Category: This New Hampshire Life

Making Strides

Fish & I with Pink Ribbon Tatoos on our facesLast week, we participated in the American Cancer Society’s local Making Strides Against Breast Cancer event. The dojo where the kids and I workout organized a team. The kids would each get a blue star signaling community service for their efforts. There were several options for participating but A-man and I decided that walking as a family made the most sense. My mother and his mother have both battled breast cancer and won. Not everyone is so lucky.

A walker for Lula's Peeps TeamThis past June, the mother of one of Mim’s classmates lost a valiant battle with breast cancer. She left behind, a devoted husband, a 10 year old and an 8 year old. She also left behind an army of people committed to raising awareness and money for breast cancer research. Lula’s Peeps was the largest team walking with 110 walkers and they raised almost $22,000. Lula would have been proud. She was an amazing woman who never met a stranger. The world is most definitely a lesser place without her, but there is hope that she did not die in vain.

The the kick off banner, A sea of pink shirts, The thank you banner at the end of the walk.

Our walk had more than 6,000 people and it was announced yesterday that New Hampshire is the largest fundraiser per capita for the Making Strides Program. Before the walk, Fish and I took a walk around and noted the local businesses who sponsored teams. I also made note of some of the more humorous team names.

More than a Handful

Fighting to Save Second Base

Hakuna Ma Ta Ta’s

Save our Weapons of Mass Distraction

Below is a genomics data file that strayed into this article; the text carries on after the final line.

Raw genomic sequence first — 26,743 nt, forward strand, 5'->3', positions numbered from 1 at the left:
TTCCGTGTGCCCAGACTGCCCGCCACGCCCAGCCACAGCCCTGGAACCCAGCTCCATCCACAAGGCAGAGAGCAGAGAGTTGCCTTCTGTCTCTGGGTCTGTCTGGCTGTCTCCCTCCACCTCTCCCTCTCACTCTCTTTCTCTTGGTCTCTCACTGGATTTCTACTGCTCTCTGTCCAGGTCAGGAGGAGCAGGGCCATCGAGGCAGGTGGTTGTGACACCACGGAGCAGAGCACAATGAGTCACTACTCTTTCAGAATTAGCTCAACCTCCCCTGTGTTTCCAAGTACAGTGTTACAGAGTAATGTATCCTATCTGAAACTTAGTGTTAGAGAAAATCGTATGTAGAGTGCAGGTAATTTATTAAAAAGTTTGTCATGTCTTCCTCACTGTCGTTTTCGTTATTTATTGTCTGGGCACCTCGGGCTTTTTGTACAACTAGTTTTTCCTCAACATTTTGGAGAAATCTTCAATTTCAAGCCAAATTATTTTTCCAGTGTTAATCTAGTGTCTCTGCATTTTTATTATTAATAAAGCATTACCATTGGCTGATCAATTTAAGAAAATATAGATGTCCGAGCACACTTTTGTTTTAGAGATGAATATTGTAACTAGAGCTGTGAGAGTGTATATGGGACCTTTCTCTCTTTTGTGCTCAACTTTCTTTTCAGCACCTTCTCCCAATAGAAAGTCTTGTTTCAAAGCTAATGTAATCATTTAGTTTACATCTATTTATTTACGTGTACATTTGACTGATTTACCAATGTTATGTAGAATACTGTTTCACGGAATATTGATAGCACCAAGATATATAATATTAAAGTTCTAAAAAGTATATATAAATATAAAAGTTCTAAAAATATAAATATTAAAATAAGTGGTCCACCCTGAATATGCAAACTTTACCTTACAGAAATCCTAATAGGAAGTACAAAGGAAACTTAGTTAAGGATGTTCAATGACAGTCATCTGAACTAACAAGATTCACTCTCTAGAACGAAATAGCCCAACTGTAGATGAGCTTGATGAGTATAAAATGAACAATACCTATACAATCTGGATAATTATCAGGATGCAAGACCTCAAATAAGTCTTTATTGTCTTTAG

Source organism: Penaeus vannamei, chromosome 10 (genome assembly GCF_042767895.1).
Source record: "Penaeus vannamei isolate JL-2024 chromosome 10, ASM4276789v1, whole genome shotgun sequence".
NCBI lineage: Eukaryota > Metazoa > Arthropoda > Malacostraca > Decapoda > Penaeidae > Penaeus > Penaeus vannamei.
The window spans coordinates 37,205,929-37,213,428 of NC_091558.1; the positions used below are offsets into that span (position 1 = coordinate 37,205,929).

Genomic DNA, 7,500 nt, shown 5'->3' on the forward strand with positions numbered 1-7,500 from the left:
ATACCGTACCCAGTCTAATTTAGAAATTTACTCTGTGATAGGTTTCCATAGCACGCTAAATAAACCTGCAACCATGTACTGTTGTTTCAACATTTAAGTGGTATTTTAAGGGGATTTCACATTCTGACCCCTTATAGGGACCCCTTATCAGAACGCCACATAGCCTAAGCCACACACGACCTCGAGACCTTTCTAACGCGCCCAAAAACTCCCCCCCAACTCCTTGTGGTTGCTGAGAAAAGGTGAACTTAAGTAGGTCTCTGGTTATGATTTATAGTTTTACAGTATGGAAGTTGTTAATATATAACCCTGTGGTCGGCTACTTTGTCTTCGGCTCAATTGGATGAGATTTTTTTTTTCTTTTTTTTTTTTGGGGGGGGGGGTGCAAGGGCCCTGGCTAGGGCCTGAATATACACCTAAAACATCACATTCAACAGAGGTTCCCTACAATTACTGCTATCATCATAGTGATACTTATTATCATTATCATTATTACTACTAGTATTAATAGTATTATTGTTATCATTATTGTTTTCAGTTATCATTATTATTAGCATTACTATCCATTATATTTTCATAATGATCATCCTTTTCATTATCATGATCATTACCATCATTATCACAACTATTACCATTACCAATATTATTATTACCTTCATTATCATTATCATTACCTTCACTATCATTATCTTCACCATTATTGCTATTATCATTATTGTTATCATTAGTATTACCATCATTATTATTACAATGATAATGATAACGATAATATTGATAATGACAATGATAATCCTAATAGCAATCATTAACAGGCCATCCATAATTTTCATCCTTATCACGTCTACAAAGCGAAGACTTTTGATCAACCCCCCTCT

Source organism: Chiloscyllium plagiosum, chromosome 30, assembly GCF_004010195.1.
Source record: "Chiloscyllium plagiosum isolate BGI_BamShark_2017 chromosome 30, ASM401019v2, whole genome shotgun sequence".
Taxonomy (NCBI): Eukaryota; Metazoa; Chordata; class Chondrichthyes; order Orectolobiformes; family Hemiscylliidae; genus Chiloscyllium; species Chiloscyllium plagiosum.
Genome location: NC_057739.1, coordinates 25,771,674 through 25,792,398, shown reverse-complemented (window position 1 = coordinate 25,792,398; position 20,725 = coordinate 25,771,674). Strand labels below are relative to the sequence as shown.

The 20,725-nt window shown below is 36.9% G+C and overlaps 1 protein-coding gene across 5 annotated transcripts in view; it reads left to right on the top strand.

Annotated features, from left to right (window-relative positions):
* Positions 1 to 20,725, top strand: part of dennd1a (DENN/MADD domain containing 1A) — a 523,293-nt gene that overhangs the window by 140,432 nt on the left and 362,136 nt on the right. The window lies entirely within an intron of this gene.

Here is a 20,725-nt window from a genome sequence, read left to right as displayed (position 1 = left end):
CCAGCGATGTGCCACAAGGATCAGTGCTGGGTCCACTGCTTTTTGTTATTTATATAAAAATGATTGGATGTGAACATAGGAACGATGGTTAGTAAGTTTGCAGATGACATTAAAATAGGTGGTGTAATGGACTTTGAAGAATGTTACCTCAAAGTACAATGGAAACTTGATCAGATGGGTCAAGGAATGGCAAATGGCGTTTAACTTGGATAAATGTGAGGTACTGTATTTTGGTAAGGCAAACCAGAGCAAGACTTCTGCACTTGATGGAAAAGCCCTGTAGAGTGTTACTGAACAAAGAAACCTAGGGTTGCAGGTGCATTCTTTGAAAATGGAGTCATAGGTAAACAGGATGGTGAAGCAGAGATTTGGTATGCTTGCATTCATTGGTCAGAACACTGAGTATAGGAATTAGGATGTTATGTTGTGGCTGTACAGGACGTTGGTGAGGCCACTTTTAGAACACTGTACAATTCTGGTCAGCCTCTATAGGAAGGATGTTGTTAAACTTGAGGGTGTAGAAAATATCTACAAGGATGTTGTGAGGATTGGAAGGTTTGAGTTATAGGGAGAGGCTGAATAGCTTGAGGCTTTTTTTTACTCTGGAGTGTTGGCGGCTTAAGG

Thanks for the Mammories

Walkers for Healthy Knockers

Mim in his rain gear ready to walk.A First

I’ve contributed to Making Strides before, but never walked it. It was incredibly well run and despite the slightly soggy weather, I enjoyed it. The kids held up well too. As we walked, we talked at different times about the importance of what we were doing. Who it would impact and how. We talked about being tired but not stopping because Lula was tired and she never stopped, she couldn’t. We talked about euphemisms, who says them and why and what they mean. We talked about the importance to maintaining good health.

According to my fitness tracking app, we walked almost 6 miles and burned 566 calories. Ours was but a very small contribution, but together we can all make a difference.




Our efforts have begun to pay off!

Can we have (DRUM ROLL PLEASE) TA DAH!!!

A small egg all by itself in an egg carton


On the left is an egg from a mature chicken. On the right our little egg.

It’s a little small compared to an egg laid by a mature chicken, but we’ll take it. Of course the girls need to get busy!

Pile of empty egg cartons waiting to be filled.

Mamma’s got LOTS of egg cartons to fill.

Funky Chickens and Other Fair Phenomena

Pictures of Fancy breeds of chickens. Sometimes it is hard to tell which end is which.

Fancy chickens in the poultry barn. Sometimes, sometimes it was hard to tell which end was which, if you know what I’m sayin’.


Required eating. pierogies & kelbasi, funnel cakes and chili in a bread bowl

Required eating at the fair, pierogies and kielbasi for me, and chili in a bread bowl for A-man.

A ride that spins like a pendulum in a complete circle.  My crazy kid road this thing.

My crazy kid road this thing!!! What’s worse is that I let her!!

My kids in front of a monster Jeep

I take this picture every year, and the jeep keeps getting smaller. How does that happen?

Maximum Opportunity for Advancement.

MOA Maximum Opportunity for Advancement Summer 2012 Red writing on a gray t-shirt.

Back in the days when we were DINKS (double income, no kids). I STRUGGLED to fit exercise into my daily routine. It was much easier to take off on a Sunday and ride into Boston to the Museum of Science (and back) on a 25 mile bike ride.

These days, I’ve still got the husband, but have added two kids and their activity schedules, and a fledgling writing career. Now? Now I REALLY don’t have time to exercise. I’ve made some attempts along the way, but have not been consistent. I don’t mind exercise and I truly do feel better when I’m exercising regularly, but it honestly has to be in my way to happen. If I have to make room for it, no way, no how it’s gonna happen. Sad, but true.